Even though the ship has 2 seats in the cockpit, the Skyship was developed for one pilot operation. The control is offered by twin control yokes which operate all of the control surfaces, as there are no rudder pedals as in conventional aircraft. The engines are operated by single lever control mounted on a central control console.

Prototype AD500

By March 1978 all the major components had been assembled in the No1. hanger at Cardington, a fitting place for the rebirth of the airship as it was the same hanger which had assembled the R100 some 50 years earlier. The construction of the ship did not go without it's problems and the initial launch of the ship had to be set back. A buyer had also been found for the new product and so it was important that the new airship prove it's viability.

The prototype, the AD500 was first flown on 3rd February 1979. Using vectored thrust and ducted engines, this enhanced the ships maneuverability, and hence did away with the need for a large and expensive ground handling crew.

The prototype was short lived as disaster struck the AD500 on 8th March 1979, when moored out at Cardington a storm blew up and the crew were unable to take the ship in to the shed. It was agreed that the emergency rip cord be used to deflate the ship before it would be totally destroyed. All was not lost, having proved itself a success, orders for the ship soon came in and the first of the new Skyship 500ís were produced.

1980's Success

In the years 1980-1990 6 500 series ships were built. The ships were used worldwide not only for advertising but for security and passenger skycruises over the major cities.

In 1983 the first ever charter of an Airship was arranged and the sponsor of the ship was Fuji.

The ship was delivered in March 1984 and in July of that year, the company made it's first outright sale of a ship to Japan Airship Services, a division of Japan AirLines. Later another sale was made to JAS, the Korean Government and one to Tokyo Metropolitan Police for internal security.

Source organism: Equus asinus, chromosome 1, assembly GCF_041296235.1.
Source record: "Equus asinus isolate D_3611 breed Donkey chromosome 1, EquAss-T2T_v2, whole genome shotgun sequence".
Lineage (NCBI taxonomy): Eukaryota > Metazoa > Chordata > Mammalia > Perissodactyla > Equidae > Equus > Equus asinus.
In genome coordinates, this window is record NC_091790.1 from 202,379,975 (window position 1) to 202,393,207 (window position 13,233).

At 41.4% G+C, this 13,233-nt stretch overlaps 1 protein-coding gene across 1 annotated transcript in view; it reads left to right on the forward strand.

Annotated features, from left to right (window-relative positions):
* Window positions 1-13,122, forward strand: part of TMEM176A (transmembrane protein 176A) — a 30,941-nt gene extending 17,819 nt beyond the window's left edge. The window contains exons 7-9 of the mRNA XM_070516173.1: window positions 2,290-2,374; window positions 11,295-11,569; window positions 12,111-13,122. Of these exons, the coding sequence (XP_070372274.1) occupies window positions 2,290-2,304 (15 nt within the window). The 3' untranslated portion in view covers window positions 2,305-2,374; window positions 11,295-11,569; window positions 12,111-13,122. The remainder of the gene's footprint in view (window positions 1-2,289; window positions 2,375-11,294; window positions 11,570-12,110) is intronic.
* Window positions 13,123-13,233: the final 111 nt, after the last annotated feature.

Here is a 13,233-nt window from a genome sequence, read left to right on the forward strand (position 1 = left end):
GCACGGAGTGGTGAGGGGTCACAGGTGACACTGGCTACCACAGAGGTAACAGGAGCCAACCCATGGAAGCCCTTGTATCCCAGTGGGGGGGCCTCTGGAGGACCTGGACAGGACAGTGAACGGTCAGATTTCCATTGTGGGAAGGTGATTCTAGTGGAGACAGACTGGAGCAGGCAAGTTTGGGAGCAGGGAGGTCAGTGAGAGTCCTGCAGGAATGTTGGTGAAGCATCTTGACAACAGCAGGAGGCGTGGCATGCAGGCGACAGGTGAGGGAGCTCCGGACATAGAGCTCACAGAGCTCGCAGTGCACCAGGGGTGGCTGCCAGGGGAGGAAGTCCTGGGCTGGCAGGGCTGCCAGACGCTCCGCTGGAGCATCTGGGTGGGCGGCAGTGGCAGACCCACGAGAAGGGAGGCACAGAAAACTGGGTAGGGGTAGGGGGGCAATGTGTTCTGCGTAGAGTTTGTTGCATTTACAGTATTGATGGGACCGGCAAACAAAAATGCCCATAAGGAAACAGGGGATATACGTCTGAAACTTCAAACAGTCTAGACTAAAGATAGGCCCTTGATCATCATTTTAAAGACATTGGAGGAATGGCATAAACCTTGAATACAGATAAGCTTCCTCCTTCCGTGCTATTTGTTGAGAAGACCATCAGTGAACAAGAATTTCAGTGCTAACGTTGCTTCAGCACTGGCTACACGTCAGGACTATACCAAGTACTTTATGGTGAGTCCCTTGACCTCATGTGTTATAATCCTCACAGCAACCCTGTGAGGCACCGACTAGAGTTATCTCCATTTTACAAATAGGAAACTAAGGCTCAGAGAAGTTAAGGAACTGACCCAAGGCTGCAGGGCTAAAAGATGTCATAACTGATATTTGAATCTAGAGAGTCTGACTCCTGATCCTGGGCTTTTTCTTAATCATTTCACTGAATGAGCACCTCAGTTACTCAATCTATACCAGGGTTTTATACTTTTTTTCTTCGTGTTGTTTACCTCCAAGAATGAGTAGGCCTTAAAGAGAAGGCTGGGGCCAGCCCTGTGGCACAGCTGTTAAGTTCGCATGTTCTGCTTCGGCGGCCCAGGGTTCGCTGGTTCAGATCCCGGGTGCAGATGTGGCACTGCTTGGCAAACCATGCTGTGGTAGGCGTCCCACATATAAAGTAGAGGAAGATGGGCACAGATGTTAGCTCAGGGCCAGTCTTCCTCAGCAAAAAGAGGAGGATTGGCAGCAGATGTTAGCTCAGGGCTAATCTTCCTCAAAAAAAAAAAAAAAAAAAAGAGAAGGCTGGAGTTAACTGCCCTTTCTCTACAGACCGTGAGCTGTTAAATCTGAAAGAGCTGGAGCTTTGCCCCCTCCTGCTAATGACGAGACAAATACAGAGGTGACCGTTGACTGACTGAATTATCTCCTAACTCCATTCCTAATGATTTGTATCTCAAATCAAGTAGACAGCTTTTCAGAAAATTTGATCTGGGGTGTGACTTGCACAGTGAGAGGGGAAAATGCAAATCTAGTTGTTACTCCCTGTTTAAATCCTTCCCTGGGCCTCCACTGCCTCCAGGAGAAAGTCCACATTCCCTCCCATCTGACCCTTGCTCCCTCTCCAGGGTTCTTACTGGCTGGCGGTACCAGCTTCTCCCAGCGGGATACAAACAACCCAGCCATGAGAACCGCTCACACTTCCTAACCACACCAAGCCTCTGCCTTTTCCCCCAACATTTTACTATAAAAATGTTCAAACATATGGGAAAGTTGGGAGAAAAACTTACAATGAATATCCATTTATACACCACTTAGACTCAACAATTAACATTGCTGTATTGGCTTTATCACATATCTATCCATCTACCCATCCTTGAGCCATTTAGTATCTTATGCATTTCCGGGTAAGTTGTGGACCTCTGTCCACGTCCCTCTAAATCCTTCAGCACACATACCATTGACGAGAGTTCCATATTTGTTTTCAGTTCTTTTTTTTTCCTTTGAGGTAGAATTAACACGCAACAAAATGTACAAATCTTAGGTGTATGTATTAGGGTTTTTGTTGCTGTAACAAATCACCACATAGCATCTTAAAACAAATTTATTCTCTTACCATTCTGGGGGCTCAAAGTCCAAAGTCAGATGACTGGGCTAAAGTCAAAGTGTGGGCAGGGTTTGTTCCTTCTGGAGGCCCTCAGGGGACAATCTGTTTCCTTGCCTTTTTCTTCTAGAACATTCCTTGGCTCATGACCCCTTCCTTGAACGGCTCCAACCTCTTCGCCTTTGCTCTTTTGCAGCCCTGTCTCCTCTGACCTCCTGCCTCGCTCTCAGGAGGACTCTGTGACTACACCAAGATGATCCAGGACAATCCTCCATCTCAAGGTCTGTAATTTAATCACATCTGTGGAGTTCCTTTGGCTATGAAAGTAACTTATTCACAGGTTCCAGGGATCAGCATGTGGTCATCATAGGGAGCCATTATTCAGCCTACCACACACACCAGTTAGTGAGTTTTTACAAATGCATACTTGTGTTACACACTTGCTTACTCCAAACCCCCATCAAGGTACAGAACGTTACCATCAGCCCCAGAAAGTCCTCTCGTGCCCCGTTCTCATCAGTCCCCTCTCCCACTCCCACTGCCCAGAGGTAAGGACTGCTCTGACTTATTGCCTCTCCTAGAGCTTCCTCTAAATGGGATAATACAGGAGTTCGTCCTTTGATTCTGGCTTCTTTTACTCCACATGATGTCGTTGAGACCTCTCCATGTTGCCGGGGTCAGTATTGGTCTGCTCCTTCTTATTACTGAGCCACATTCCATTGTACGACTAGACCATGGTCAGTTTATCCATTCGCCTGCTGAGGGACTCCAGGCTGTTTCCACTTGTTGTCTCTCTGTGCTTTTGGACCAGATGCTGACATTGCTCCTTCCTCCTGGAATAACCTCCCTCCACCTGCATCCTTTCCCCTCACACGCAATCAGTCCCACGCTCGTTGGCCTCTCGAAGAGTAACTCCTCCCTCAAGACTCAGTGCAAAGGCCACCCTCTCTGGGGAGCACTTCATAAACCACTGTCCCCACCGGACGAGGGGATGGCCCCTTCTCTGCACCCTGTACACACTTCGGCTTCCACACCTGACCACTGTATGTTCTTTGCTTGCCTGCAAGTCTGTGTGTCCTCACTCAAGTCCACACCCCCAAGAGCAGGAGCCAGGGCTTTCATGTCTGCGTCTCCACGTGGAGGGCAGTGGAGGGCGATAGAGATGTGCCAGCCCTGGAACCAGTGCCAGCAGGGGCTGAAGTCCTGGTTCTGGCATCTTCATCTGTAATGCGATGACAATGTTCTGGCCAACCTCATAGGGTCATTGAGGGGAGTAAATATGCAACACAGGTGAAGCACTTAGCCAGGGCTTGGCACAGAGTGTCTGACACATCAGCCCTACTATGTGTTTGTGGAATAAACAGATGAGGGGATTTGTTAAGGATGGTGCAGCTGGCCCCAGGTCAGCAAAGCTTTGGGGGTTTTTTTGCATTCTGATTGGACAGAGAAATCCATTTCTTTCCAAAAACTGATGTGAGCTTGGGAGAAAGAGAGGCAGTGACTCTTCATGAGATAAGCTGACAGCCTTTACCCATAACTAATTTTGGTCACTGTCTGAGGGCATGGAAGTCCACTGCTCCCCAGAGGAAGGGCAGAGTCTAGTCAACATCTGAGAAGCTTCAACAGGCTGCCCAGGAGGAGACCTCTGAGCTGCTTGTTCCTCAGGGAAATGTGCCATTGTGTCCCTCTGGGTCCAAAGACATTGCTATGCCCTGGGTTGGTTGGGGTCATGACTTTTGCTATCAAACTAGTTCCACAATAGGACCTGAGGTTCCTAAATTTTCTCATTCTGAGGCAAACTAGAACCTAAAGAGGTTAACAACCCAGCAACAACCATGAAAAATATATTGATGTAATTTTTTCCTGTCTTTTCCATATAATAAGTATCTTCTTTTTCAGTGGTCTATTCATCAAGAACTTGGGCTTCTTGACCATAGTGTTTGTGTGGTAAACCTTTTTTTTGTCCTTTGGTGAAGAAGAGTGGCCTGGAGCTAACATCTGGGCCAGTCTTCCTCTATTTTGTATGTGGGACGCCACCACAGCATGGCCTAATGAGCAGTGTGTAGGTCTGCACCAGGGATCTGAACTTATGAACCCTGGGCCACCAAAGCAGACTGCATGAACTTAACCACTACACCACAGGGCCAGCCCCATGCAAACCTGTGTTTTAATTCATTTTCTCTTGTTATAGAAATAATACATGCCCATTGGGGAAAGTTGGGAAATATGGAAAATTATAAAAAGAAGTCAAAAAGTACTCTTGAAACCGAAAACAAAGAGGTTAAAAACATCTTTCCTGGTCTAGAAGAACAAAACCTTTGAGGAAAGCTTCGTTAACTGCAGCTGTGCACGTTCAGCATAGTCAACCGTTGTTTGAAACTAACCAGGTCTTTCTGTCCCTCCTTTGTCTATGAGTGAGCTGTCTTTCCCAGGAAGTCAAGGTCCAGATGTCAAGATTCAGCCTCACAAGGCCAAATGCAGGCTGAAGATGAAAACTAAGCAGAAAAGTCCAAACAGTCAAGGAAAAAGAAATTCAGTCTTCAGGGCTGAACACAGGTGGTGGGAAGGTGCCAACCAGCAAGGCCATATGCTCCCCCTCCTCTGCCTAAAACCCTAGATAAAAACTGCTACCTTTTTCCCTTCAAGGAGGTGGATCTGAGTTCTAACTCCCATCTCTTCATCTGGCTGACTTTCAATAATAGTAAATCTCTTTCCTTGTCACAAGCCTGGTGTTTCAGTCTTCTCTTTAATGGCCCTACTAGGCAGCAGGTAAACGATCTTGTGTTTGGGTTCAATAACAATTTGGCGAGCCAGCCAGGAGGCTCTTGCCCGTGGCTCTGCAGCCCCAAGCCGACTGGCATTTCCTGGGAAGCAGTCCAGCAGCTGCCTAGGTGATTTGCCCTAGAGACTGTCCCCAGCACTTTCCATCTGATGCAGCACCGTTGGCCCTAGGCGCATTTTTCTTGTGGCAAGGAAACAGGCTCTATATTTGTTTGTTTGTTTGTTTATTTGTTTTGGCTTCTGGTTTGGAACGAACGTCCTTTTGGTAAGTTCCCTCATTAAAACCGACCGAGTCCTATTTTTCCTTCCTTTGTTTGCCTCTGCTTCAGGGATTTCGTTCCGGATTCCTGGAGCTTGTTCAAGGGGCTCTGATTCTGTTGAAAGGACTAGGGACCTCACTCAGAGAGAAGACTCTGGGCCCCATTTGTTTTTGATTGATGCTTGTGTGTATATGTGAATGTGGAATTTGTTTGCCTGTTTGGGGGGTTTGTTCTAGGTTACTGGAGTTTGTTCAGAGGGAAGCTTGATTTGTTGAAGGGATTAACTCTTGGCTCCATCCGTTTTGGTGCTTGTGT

Later on in 1984 Los Angles Olympics was a true showcase for the ship, being involved in the opening ceremony. The Fuji chartered ship had the words Welcome emblazoned on it's side. Later on in that year the use of the same ship, GBIHN was shown to full effect in the hit James Bond film A View to a Kill.

By mid 1988 there were 5 skyship 500's in operation throughout the world.

In the latter part of the 1980's the Airship Industries Skyships and Skycruise programme had been immensely popular. Not just showing that airships were flying billboards, but for a schedules passenger flight programme over the major cities of the world.

The 1987 Skycruise programme was offering a schedule of 700 flights in a season (from March to October) and the popularity was so high for the seats on the airships, that they all flights were sold out within 72 hours.

Airship Reference Registration Base Maiden Flight
500-02 G-B1HN Cardington September 1981
500-03 G-SKSA Weeksville (USA) April 1983
500-04 (HL) G-SKSC Paris March 1984
500-05 JA - 1003 Tokyo May 1984
500-06 G-SKSH Touring USA August 1985


The Skyship 500 model was see as the proving model in the Airship Industries fleet and was immensely popular. Multiple times per season, the advertising livery could be changed with Airship Industries offering monthly advertising contracts on the side of the ships.

The Skyship range was enhanced with the addition of the 500 - HL (heavy lift) series whereby a skyship 500 gondola was attached to a larger Skyship 600 envelope. This had the added advantage of offering up o 30% more lift for the airship with no additional weight costs.

 

Related ships: SkyShip 600, SkyShip 5000